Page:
Wasting Away in Marinaville

DSC05200“Nothing lasts forever,” I mouthed to myself, noticing the soles of my pink flip-flops definitely wearing thin.  Most gals would have ditched the faded beauties a long time ago. But, beauty is in the eye of the beholder and I behold them to be simply beautiful…and functional. Neon pink and cheap ($2.50), I wear them to scruff around the marina. San Diego or Mexico, easy on and easy off, they are hands down the prettiest one’s I’ve yet to see worn into a marina shower. So, when I blew out my flip-flop (right one), on my way back home (A-Dock at Marina San Carlos) I couldn’t help but smile, borrow Jimmy Buffet’s song, and turn it into a title. Yep- hanging out in a Mexico marina has that effect on me….random bouts of creative energy spinning non-consequential moments into titles for Seamore Nautical Spirits.

The true story is that the Captain and I aren’t actually wasting away in some gosh-awful marina, drinking ourselves silly with blender concoctions, and getting tattoos while dreaming of sailing away. Give us 6 months and that might become the case, but for now, marina life has a different sort of purpose. It’s being in Marina San Carlos that I’m learning the ropes of seasonal sailing. Silly mwa  assumed that once we returned to the boat, after being gone for 10 months, that two days max is all it would take to wash off the pelican poo and tinker with a few simple boat projects; we would be sailing, sailing, sailing in nothing flat. Interestingly enough, that is not how the “grown-ups” do it. San Carlos is a cruiser’s haven.  Boaters come into San Carlos, leave for a few months/years, return, get back on their boat, and either cruise the Sea of Cortez or head south to the Pacific. This happens season after season, and year after year. What I’m learning is that most of us cruisers aren’t racers, that tinker projects always turn into major refit projects, and if the boat never, ever leaves the marina that’s more than OK. Because living on a boat, in Mexico, at a marina, getting to know other boaters creates random bouts of creative energy. And yippee for me, there are random opportunities when a 2 minute dance party interrupts my job of maintaining the teak; that’s when crew from one of the huge yachts cranks a stereo, sending hip-hip dance tunes out for my enjoyment (no one else seems to appreciate the loud music). Sometimes, it is so loud it cracks my toenail polish.

What has Seamore Pacific been up to besides wearing out flip-flops and dancing through boat chores? Well, there have been potlucks and dock parties to enjoy, hiking, and trail running.  Also, she has a brand new water efficient shower/faucet (one full day of work) and a new energy efficient-6 gallon hot water heater (3 full days of work). Both jobs required serious crouching and twisting in tiny spaces.   I can now identify what projects other boaters are involved in by watching how they walk down the dock. Hunched over and leaning to one side, face contorted is not a good sign. Grease under the nails? That means engine work. Sun kissed shoulders? That means sanding, varnish, and stainless steel polishing. Mumbling with eyes rolling? That means the wife insists on having a cat on board. Head nodding up and down, side to side, and cross ways? That definitely means an attack of creative energy is about to happen.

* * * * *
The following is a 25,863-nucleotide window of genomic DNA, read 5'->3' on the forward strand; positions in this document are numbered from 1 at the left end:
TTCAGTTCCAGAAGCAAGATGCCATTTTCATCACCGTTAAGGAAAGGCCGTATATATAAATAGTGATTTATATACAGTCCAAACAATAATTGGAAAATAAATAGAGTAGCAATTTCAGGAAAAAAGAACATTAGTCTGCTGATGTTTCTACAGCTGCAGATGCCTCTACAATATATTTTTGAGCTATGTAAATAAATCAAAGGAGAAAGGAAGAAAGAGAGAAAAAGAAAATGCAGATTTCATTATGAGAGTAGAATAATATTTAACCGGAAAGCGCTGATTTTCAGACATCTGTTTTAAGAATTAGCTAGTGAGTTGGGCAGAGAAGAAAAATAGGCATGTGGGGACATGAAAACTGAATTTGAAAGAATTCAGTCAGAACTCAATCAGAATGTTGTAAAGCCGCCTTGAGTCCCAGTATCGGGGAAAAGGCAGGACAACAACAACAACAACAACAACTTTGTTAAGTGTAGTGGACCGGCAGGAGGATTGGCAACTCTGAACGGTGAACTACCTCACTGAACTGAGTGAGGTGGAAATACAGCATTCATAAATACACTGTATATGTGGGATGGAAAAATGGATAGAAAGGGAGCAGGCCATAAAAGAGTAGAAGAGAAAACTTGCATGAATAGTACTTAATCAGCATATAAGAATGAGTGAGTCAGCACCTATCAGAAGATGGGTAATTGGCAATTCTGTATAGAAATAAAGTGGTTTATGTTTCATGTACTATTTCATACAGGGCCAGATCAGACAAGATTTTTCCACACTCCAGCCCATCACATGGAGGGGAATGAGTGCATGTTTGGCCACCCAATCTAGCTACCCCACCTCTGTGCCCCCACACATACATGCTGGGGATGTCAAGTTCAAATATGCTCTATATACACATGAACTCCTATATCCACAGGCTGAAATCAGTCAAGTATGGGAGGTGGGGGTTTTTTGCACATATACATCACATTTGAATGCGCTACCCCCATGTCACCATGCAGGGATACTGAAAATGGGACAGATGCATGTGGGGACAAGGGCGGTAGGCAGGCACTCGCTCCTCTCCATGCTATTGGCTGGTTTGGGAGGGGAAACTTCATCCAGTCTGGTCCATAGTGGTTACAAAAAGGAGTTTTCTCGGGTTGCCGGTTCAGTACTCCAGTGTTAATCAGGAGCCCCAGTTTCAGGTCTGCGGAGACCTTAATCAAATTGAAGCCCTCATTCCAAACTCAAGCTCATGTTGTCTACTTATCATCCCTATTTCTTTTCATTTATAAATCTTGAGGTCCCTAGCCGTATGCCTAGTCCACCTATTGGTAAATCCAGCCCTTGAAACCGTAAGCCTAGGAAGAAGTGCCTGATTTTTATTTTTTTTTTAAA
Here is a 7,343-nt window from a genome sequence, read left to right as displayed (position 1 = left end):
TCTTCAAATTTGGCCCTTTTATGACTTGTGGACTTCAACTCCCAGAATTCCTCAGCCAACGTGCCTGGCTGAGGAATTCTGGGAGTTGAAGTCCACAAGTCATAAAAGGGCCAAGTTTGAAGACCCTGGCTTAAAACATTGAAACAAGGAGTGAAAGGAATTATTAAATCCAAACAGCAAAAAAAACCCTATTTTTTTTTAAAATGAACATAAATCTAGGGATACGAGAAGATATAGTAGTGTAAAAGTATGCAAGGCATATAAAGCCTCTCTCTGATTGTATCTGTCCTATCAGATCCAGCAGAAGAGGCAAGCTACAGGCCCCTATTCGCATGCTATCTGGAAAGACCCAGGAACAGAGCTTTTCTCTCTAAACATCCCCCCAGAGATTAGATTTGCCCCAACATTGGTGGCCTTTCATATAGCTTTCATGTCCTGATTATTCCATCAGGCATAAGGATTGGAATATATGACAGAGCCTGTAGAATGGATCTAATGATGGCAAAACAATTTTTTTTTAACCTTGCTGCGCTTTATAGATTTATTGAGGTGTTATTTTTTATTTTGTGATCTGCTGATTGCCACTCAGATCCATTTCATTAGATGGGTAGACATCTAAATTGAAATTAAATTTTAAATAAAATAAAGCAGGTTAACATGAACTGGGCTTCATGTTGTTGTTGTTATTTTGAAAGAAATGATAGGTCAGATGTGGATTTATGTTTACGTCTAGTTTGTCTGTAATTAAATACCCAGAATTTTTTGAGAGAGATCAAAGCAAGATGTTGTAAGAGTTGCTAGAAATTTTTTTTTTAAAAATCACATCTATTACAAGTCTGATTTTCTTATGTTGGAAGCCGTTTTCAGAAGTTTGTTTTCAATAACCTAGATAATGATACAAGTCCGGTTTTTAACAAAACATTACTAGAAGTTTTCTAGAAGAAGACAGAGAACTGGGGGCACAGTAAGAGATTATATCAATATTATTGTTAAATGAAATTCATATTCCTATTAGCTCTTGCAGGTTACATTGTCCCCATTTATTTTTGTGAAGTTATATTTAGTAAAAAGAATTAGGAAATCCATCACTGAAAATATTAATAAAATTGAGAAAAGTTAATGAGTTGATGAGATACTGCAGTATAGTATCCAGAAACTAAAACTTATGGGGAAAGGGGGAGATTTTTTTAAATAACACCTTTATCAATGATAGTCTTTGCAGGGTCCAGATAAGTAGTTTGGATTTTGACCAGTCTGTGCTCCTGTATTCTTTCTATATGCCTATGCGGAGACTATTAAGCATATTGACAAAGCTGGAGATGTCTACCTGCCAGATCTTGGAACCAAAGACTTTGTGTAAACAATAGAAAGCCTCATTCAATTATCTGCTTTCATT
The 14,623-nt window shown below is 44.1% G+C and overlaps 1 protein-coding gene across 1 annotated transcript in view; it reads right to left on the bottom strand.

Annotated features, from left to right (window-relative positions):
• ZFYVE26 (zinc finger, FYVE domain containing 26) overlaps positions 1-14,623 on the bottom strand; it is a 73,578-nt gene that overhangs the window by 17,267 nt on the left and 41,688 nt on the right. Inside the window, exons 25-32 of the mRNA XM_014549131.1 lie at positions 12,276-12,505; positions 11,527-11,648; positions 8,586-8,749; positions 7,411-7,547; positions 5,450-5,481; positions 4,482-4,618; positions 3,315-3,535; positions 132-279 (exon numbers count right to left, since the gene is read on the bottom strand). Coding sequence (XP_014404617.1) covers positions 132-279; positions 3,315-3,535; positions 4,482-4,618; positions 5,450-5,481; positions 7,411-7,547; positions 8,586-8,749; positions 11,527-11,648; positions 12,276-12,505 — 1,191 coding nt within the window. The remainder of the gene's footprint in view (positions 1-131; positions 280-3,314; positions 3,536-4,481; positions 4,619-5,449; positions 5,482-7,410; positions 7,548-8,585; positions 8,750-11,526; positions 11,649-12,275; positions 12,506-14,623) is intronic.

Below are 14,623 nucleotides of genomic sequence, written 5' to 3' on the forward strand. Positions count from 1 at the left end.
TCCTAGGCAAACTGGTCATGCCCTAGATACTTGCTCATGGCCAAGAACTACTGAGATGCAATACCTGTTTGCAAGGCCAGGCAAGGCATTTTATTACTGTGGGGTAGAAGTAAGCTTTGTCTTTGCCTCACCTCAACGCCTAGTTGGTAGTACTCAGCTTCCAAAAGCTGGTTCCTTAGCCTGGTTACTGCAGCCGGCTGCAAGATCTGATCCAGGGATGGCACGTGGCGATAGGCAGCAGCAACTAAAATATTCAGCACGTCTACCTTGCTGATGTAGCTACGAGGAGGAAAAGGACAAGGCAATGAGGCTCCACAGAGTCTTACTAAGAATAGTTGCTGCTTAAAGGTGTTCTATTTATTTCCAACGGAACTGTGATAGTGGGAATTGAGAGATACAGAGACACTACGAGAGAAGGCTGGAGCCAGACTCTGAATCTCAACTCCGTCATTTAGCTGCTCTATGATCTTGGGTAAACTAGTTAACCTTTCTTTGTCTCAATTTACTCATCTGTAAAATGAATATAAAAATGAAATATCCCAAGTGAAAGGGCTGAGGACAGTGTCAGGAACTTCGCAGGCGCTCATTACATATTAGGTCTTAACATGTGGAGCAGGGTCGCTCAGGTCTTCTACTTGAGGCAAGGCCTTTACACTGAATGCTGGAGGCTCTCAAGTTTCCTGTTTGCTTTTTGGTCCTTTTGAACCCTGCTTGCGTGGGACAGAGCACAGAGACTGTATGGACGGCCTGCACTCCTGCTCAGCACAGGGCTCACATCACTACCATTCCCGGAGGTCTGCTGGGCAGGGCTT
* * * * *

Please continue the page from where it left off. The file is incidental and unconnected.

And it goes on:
In reflection, I’d say what I’m gaining from our experiences this year is an ability to turn plain moments into moments of gratitude. Through daily chores I’m using my hands in ways not common to them. The clutter and chaos that ensues with most projects has been a healthy challenge to my practice of turning all the cans in the fridge so that each one faces identically.  Days where the wind whips through the bay, squashing any hope of going out for a day sail; days where finding the exact sized wrench, means, dismantling a quarter of the sole to access where tools are stored; and days, when snail mail is faster than the Wi-Fi at the marina would have irritated the heck out of me last year. But this year is different…probably because I only have to look out my hatch to see others modeling what it means to live in the moment as a sailor. Like my flip-flops, wasting away in marina-ville has an expiration date…I want to enjoy this moment.

So, excuse me, while I go round up another pair of flip-flops…a shaker of salt…and some dance tunes.

Bahia San Carlos

Bahia San Carlos

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DSC05250DSC05239Bird on Panga

Sunday drive to Miramar

Sunday drive to Miramar

Good place for a stop light?

Good place for a stop light?

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Sunday's Dinner

Sunday’s Dinner

The wood pile used to cook Sunday's dinner.

The wood pile used to cook Sunday’s dinner.

Peek a Boo!

Peek a Boo!

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Chaos and progress go hand in hand sometimes.

Chaos and progress go hand in hand sometimes.

A-Dock at Marina San Carlos

A-Dock at Marina San Carlos

Seamore Pacific with the 2 blue sail covers

Seamore Pacific with the 2 blue sail covers

Tienda on the way to the beach club

We like this Tienda, we pass it on our walk to the beach club

Marinaterra Beach Club

Marinaterra Beach Club

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Marina dockage includes access to the beach club.

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View from Marinaterra Playa

View from Marinaterra Beach Club

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…a little bit of dancing makes working on teak a whole lot more fun.

The End

The End

PS.  Seamore Nautical Spirits is looking forward to celebrating parent’s 50th Wedding Anniversary in the coming weeks. 

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